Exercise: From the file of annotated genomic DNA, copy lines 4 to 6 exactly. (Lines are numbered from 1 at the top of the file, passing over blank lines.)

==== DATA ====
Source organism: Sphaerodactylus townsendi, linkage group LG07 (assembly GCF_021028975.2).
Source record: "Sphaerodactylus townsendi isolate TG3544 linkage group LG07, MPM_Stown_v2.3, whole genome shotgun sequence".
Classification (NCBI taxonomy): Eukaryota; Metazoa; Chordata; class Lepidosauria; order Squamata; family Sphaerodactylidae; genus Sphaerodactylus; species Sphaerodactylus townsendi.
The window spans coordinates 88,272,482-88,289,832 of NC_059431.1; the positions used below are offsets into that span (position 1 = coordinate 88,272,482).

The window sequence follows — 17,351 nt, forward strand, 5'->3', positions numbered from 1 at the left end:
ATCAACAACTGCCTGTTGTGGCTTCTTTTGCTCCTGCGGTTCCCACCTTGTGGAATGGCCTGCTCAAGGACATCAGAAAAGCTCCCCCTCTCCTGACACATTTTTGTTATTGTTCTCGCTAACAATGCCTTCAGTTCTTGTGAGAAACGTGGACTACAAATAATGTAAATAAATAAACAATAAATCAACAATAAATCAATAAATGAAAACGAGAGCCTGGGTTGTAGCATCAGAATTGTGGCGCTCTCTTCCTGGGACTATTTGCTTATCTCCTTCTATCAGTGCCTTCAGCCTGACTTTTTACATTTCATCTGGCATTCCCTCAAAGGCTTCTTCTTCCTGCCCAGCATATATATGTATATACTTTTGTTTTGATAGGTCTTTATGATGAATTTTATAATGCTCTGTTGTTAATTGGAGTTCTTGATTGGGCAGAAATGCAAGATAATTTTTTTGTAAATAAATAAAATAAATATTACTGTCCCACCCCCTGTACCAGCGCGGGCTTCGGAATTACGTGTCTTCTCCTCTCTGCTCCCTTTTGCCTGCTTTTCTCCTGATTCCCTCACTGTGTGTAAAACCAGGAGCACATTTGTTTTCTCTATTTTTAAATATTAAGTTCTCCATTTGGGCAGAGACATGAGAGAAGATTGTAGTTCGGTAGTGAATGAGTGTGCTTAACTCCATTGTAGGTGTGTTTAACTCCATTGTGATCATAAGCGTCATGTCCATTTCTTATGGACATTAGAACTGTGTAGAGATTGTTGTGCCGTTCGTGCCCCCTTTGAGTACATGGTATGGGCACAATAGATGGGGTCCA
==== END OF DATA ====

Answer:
The window spans coordinates 88,272,482-88,289,832 of NC_059431.1; the positions used below are offsets into that span (position 1 = coordinate 88,272,482).

The window sequence follows — 17,351 nt, forward strand, 5'->3', positions numbered from 1 at the left end:
ATCAACAACTGCCTGTTGTGGCTTCTTTTGCTCCTGCGGTTCCCACCTTGTGGAATGGCCTGCTCAAGGACATCAGAAAAGCTCCCCCTCTCCTGACACATTTTTGTTATTGTTCTCGCTAACAATGCCTTCAGTTCTTGTGAGAAACGTGGACTACAAATAATGTAAATAAATAAACAATAAATCAACAATAAATCAATAAATGAAAACGAGAGCCTGGGTTGTAGCATCAGAATTGTGGCGCTCTCTTCCTGGGACTATTTGCTTATCTCCTTCTATCAGTGCCTTCAGCCTGACTTTTTACATTTCATCTGGCATTCCCTCAAAGGCTTCTTCTTCCTGCCCAGCATATATATGTATATACTTTTGTTTTGATAGGTCTTTATGATGAATTTTATAATGCTCTGTTGTTAATTGGAGTTCTTGATTGGGCAGAAATGCAAGATAATTTTTTTGTAAATAAATAAAATAAATATTACTGTCCCACCCCCTGTACCAGCGCGGGCTTCGGAATTACGTGTCTTCTCCTCTCTGCTCCCTTTTGCCTGCTTTTCTCCTGATTCCCTCACTGTGTGTAAAACCAGGAGCACATTTGTTTTCTCTATTTTTAAATATTAAGTTCTCCATTTGGGCAGAGACATGAGAGAAGATTGTAGTTCGGTAGTGAATGAGTGTGCTTAACTCCATTGTAGGTGTGTTTAACTCCATTGTGATCATAAGCGTCATGTCCATTTCTTATGGACATTAGAACTGTGTAGAGATTGTTGTGCCGTTCGTGCCCCCTTTGAGTACATGGTATGGGCACAATAGATGGGGTCCA